The European Union’s Copernicus climate monitoring service reported that last summer in Europe was the hottest in history. Predictions say this year is going to be far worse.
Intense heat and drought in Europe caused wildfires like these in southwestern France to also spread throughout Spain, Portugal, and Italy in July 2022. Photo: Marko Silberhand, via Twitter
According to the latest 2022 Global Climate Highlights report, last year Europe experienced its warmest summer since records began being kept 42 years ago, its second hottest fall since 2006, and a winter with temperatures 1° C above average. Only the spring was cooler compared to the average temperatures of Copernicus’ 1991-2020 reference period, a period most affected by the moderating cool temperatures associated with the La Niña oceanic impacts.
Overall, that pushed most of the European continent to its hottest year ever, with temperatures climbing to 1.6° C (2.9° F) higher overall on average compared to the previous year. For all of Europe, slightly cooler temperatures in the more northern and eastern sections of the continent produced overall temperatures which were only the second hottest overall for the year. 2020 still owns the overall crown as the hottest for all of Europe for an entire year, with temperatures at 0.3° C above the reference period..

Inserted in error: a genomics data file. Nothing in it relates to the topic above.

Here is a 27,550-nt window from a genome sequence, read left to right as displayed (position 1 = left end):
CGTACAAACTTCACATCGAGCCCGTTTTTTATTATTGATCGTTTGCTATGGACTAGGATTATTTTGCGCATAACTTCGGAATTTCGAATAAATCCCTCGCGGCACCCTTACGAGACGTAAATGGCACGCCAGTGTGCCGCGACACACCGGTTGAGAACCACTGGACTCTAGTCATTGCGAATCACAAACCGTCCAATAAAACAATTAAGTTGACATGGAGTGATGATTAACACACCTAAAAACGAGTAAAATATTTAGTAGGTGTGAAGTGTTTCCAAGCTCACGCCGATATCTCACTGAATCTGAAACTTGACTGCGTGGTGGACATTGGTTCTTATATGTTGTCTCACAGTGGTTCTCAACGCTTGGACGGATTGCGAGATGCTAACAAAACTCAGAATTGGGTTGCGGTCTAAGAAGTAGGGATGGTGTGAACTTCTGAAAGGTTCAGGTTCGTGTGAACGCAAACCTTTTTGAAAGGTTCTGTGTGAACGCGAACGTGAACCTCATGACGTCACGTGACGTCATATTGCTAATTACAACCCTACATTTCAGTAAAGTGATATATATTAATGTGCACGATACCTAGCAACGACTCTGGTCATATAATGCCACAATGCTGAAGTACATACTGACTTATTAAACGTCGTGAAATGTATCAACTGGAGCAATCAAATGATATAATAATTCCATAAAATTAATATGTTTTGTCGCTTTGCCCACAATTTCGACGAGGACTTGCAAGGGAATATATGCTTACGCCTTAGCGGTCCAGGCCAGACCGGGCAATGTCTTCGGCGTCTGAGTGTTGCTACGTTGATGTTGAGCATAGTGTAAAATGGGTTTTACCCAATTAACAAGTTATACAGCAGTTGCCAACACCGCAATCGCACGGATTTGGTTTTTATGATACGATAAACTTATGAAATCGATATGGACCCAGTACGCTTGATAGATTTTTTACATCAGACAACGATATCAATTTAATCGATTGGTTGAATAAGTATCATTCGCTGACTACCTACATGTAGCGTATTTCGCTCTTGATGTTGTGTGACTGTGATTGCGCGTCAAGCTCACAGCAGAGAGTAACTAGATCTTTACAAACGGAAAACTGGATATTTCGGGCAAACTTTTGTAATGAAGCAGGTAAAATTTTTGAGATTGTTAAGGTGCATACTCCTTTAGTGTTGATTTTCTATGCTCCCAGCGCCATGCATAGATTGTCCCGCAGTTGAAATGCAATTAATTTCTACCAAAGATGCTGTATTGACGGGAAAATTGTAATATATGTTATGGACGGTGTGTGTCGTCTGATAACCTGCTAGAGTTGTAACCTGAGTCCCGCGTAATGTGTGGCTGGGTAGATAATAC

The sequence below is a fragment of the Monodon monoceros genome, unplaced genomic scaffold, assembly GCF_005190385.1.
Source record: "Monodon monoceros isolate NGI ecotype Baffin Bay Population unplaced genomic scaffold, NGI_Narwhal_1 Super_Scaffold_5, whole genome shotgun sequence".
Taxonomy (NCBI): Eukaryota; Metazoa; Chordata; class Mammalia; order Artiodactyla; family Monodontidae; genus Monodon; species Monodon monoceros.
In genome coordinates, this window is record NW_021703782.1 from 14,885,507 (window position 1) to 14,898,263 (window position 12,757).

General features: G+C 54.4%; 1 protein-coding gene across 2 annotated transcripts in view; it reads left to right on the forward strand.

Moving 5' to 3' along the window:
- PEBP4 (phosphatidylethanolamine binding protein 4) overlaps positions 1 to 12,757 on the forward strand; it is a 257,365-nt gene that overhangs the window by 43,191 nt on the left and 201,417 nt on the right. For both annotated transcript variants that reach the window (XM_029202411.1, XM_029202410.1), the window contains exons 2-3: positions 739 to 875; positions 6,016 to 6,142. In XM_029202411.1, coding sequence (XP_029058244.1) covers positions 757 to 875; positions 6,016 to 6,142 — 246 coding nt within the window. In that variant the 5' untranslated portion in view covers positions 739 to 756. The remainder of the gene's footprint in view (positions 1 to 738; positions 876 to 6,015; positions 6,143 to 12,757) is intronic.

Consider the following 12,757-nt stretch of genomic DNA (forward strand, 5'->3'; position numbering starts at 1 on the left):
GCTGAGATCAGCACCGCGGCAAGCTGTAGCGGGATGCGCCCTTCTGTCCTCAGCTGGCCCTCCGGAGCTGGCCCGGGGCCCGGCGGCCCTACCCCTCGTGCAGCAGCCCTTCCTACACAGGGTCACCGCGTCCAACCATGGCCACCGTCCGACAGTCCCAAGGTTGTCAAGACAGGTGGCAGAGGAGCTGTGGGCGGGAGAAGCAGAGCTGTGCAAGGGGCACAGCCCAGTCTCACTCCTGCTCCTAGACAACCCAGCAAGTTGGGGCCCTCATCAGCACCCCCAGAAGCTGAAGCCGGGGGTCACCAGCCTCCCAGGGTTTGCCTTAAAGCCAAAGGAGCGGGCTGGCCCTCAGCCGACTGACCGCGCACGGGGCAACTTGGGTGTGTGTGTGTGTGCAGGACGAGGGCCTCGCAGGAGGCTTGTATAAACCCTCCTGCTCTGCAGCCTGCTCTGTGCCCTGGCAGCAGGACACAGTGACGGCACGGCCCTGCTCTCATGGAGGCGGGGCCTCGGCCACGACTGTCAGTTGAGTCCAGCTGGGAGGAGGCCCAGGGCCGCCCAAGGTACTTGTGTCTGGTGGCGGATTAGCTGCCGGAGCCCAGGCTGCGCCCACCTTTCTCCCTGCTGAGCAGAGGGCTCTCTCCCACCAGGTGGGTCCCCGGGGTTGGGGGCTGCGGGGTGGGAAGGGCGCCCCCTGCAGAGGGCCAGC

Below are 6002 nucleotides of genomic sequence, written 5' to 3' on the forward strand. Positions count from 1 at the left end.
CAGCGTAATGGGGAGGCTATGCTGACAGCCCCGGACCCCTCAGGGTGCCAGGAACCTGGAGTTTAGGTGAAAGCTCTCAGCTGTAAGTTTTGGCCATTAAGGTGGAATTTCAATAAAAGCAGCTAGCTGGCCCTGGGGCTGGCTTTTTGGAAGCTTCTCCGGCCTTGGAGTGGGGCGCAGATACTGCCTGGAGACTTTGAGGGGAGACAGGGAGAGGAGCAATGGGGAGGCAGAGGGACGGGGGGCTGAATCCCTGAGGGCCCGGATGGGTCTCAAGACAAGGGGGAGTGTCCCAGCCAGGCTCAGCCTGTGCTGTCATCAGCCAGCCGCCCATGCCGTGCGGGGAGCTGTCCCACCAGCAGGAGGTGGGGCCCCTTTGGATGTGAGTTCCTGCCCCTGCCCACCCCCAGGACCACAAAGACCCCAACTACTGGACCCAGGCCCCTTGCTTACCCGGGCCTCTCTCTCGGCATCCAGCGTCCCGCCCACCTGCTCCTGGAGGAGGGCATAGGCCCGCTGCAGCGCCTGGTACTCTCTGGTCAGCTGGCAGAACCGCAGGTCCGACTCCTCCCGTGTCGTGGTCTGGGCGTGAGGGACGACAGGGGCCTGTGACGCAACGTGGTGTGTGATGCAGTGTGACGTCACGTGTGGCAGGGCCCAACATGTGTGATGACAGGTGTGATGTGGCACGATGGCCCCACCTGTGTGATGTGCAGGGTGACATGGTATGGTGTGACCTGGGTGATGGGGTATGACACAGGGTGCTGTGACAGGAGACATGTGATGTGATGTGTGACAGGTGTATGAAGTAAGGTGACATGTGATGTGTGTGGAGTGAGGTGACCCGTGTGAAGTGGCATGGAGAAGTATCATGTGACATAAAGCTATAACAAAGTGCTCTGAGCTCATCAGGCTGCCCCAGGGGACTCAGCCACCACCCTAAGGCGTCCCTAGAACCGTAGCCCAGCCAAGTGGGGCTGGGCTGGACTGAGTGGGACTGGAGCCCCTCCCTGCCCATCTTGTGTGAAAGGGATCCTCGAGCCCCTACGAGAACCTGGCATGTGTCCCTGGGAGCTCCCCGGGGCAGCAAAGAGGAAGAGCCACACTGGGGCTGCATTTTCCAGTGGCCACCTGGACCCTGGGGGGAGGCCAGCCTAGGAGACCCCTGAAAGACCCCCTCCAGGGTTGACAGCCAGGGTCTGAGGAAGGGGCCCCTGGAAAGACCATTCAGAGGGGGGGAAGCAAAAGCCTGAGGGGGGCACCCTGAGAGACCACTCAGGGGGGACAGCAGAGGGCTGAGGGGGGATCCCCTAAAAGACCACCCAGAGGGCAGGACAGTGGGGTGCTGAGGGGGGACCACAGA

Map illustrating where Europe was the hottest, second hottest and third hottest in history in 2022. Photo: The European Centre for Medium-Range Weather Forecasts (ECMWF) and the Copernicus Climate Change Service (C3S).
With those numbers in the record books, Copernicus scientists say that 2022 continued the pattern of the continent warming at a rate over twice the rate of the rest of the world in the last 30 years.
The coolness of early spring rapidly transitioned into one of the hottest late springs ever. That, along with atmospheric conditions which kept normal rainfall away, cleared the skies for more intense transmission and trapping of solar radiation at levels never before seen in Europe. That created conditions for the worst drought in Europe in modern times.
That drought manifested earliest in Spain and Portugal, when pressure conditions and high-altitude wind currents brought sand, dust, and intense heat up from Africa beginning around May 21. Temperatures in Spain rose within days to roughly 10° - 15° C (18° - 27° F) above seasonal norms. Within a week, records were set in Seville, which rose to 41° C (106° F) on May 20. Madrid, normally far more temperate than the Seville area, saw its temperatures climb to 36° C (96.8° F), and its northeastern neighbor of Zaragoza climbed to 38° C (100.4° F). On May 21, the city of Segovia logged a record “highest low” temperature of 20° C (68° F) for the night, for the first “tropical night”, a term for conditions where higher temperatures remain even at night, in that area’s history.
By early June, most of Spain and 97% of Portugal were embedded in extreme drought conditions which lasted through most of the rest of the year. Its effects on agricultural land were further exacerbated by the spreading of sand and dust, carried by the high-altitude air currents from Africa, across the entire Iberian Peninsula, as well as across Italy and France.